Dr Allison Cavanagh
0113 343 4034
Clothworkers' Building North, 1.27
BA, MA (Econ.) PhD (University of Manchester)
Allison is currently working on the cultural history of participation in news commentary. Her research interests include: social Networks, nineteenth and early twentieth century journalism, social fears and panics, sociology of the internet, critical theory, and news cultures.
Allison is module leader for the following modules:
- COMM1210 History of Communications
- COMM5730M History of Promotional Culture
- COMM3950 Promotional Culture
- COMM3910 Dissertations
(2007) Sociology in the Age of the Internet. Sociology and Social Change. Open University Press.
(2018) “Ladies of the Times: Elite women’s voices at the turn of the twentieth century”, Journalism Studies. 19.2: 268-283.
DOI: 10.1080/1461670X.2016.1179125, Repository URL: http://eprints.whiterose.ac.uk/99879/
(2013) “Having Your Say: The Social Organisation of Online News Commentary”, Sociological Research Online: an electronic journal.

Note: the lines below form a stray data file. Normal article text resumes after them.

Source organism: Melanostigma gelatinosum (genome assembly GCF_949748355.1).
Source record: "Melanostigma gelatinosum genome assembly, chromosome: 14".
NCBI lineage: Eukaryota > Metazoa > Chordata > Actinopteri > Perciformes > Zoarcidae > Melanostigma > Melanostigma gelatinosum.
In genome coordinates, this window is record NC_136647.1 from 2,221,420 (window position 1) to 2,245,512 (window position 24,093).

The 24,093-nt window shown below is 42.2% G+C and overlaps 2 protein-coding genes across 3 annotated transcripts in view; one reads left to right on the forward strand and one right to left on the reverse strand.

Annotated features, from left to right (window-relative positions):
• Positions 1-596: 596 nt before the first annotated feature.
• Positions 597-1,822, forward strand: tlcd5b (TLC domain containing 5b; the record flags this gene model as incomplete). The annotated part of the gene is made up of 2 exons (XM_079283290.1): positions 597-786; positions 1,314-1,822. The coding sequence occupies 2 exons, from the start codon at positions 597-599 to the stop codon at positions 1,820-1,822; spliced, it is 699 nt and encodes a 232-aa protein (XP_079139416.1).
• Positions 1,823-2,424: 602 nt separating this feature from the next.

(2013) “‘Barbarous cruelty at the British Museum’: mediatization, authority and reputation in 19th Century England”, MedieKultur : Journal of Media and Communication Research.
(2012) “Framing the Riots”, Capital and Class. 36.3: 375-381.
(2009) “From Culture to Connection: Internet Community Studies”, Sociological Compass. 3.1: 1-15.
(2007) “The Siege of Northumberland Street: The Politics of Scandal in nineteenth Century Britain”, International Journal of Media and Cultural Politics. 3.2: 170-174.
(2016) “Accept no substitutions! Advertising, Gender and 'Race' in Constructions of the Consumer in the Nineteenth Century”, In: Storey J (eds.) The Making of English Popular Culture. Directions in Cultural History. Abingdon, Oxford: Routledge.
Repository URL: http://eprints.whiterose.ac.uk/91515/
(2010) “On the Reception of Foucault”, In: martin P; dennis A (eds.) Human Agents and Social Structures. Manchester University Press.
(2007) Taxonomies of Anxiety: Risks, Panics, Paedophilia and the Internet. Electronic Journal of Sociology.
(2011) “Review of Karen S. Cook, Chris Snijders, Vincent Buskens, and Coye Cheshire (eds) E-Trust: Forming Relationships in the Online World”, American Journal of Sociology. 116.4
PhD & Postdoctoral Supervision
Allison is currently supervising Stephen McDermott, Vanon Aurajchatchairat, Yiben Ma and John MacWillie.